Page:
## Duality

Usually by Duality we mean a bijection between a projective plane P2 and its dual, which is defined as the set of p-lines (projective lines) of P2. This set has again the structure of a projective plane. To illustrate the ideas consider the projective plane P2, identified with the set of e-lines (euclidean lines) through the origin of R3. Such an e-line is represented by [x], where x=(x1,x2,x3) is a non-zero point of R3. The projective lines of P2 (call them p-lines) consist of all e-lines of R3 lying in an e-plane (euclidean plane) through the origin. Hence the points [x] of this p-line satisfy an equation of the form a1*x1+a2*x2+a3*x3=0. Denote the set of non-zero multiples of a=(a1,a2,a3) by [a]. Each [a] represents a p-line of P2 and the set of all these [a]'s builds a copy of P2 called the dual of P2 and denoted by P2*.

The basic relation between points [x] of P2 and points [a] of P2* is that of coincidence, expressed by the equality a1*x1+a2*x2+a3*x3=0. The equation expressing that p-point [x] is on the p-line [a], or equivalently, that the p-line [a] passes through the p-point [x].
Relation a1*x1+a2*x2+a3*x3=0, can be read from two sides.
First, fixing [x] and considering all [a]'s satisfying this relation.
Second, fixing [a] and considering all [x]'s satisfying this relation.
In the first case all [a]'s define a p-line in P2* consisting of the bundle of p-lines passing through [x]. We denote this bundle by [x]*. In terms of our euclidean eyes this idendifies line [x] with all the planes containing this line. The map [x]-->[x]* establishes a natural bijection between the projective spaces P2 and (P2*)* (though there is no intrisec bijection between P2 and P2*).
In the second case all [x]'s define a p-line of P2 consisting of all p-points of P2 contained in the line [a]. We could denote it by [a]*, but this is identified with [a]. Abstractly we have the relation [x]** = [x].
The important thing is that the set of lines of P2 has the same structure as P2 itself. Further the lines of P2* are identified with [x]* i.e. the bundle of lines through point [x]. Thus the two conditions become equivalent:
(1) line [a] = join([x],[y]), for points [x], [y] of P2 and [a] a line of P2 (equivalently a point of P2*).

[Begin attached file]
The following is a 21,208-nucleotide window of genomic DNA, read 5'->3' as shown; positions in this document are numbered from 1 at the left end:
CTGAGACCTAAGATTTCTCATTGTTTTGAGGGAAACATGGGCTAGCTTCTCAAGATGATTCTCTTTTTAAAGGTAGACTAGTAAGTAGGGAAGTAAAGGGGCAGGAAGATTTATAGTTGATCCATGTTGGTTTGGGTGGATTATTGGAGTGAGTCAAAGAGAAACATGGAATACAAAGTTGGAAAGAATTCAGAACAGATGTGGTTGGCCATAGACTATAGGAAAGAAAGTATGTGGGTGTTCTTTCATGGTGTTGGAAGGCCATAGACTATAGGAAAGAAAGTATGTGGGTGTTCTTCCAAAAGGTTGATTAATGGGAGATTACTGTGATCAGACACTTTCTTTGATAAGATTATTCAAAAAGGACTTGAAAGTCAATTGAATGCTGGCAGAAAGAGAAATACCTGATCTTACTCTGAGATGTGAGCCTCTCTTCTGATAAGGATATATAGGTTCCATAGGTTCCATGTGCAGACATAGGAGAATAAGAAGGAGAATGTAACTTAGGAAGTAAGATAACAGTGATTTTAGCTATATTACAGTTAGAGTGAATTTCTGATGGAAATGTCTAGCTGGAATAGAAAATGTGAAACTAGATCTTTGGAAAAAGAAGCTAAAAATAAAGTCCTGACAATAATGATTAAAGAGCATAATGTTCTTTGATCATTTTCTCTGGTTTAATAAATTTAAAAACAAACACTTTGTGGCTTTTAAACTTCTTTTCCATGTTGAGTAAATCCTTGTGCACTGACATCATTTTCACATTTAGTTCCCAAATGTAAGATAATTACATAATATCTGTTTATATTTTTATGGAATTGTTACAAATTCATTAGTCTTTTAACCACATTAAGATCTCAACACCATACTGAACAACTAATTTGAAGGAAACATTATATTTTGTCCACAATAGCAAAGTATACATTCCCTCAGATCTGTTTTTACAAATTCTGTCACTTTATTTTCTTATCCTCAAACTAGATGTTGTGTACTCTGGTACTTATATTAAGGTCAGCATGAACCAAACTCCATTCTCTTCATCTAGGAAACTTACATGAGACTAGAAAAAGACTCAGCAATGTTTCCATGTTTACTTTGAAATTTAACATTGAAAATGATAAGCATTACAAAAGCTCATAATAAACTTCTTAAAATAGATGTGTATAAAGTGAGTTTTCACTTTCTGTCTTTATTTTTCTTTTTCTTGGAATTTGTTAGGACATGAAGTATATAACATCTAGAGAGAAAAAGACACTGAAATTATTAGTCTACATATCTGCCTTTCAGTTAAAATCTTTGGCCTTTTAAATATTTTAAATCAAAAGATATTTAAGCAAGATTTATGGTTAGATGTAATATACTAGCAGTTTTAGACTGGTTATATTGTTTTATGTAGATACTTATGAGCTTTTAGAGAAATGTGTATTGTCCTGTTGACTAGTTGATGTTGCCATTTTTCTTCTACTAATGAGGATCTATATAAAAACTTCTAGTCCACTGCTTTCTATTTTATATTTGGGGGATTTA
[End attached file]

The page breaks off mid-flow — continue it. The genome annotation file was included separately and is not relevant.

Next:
(2) point [a] = inter([x]*,[y]*) , [x]*, [y]* being lines of P2* and [a] being a point of P2*.

Thus, in theorems of projective geometry, intechanging the words point<--->line and verbs join<--->intersect we get dual new theorems. The new theorems being valid in P2*, which is isomorphic to P2. We say then proof by duality and prove only one version of the two dual theorems.
A typical case is the theorem of Desargues (see Desargues.html ).

Theorem
I and II below are equivalent.
(I) For triangles [x][y][z], [x'][y'][z'], lines [a]=join([x],[x']), [b]=join([y][y']), [c]=join([z][z']) are concurrent, i.e. there is a point [w] lying on all three lines [a], [b], [c].
(II) Intersection points of sides [p]=inter([xy],[x'y']), [q]=inter([yz],[y'z']), [r]=inter([zx],[z'x']) lie on the same line [e].

Here [xy] denotes the line [f]=join([x],[y]), [yz] denotes [g]=join([y],[z]), etc..
Assume we proved that I => II. Then to prove II => I take the dual of II:
[p]([xy],[x'y']) reads: line [p]* joining points [f] and [f'] (in the dual space P2*).
[q]([yz],[y'z']) reads: line [q]* joining points [g] and [g'] (in the dual space P2*).
[r]([zx],[z'x']) reads: line [r]* joining points [h] and [h'] (in the dual space P2*).
lie on the same line [e] reads: [p]*,[q]*,[r]* intersect at [e] (again in P2*).
Thus, II translates:
For triangles [f][g][h], [f'][g'][h'] of P2* lines join([f],[f']), join([g],[g']), join([h],[h']) are concurrent. But this is just I stated for the dual space P2*. By the proven part of the theorem follows that:
[u]([fg],[f'g']) etc. are on the same line [o]* (of P2*). But [fg] is [x], [f'g'] is [x'], [u] is line [xx'] etc.. Hence [u], [v], [w] being on the same line [o]* means that line [xx'] passes through [o] and similar does [yy'] and [zz'].
Thus, the dual (II') of (II) is (I) reformulated in the projective space P2*. Also the dual (I') of (I) is (II) reformulated in P2*. Discarding the proper nature of the projective spaces (i.e. considering P2 and P2* to be abstractly the same thing) we see that {I=>II} and {II=>I} expresses the same proposition in two different projective spaces.
A similar situation arises in the theorem of Pappus, which is self-dual. i.e. the dual expresses the same figure as the original (see PappusSelfDual.html ). Another instance of duality is that between the theorems of Brianchon and Pascal.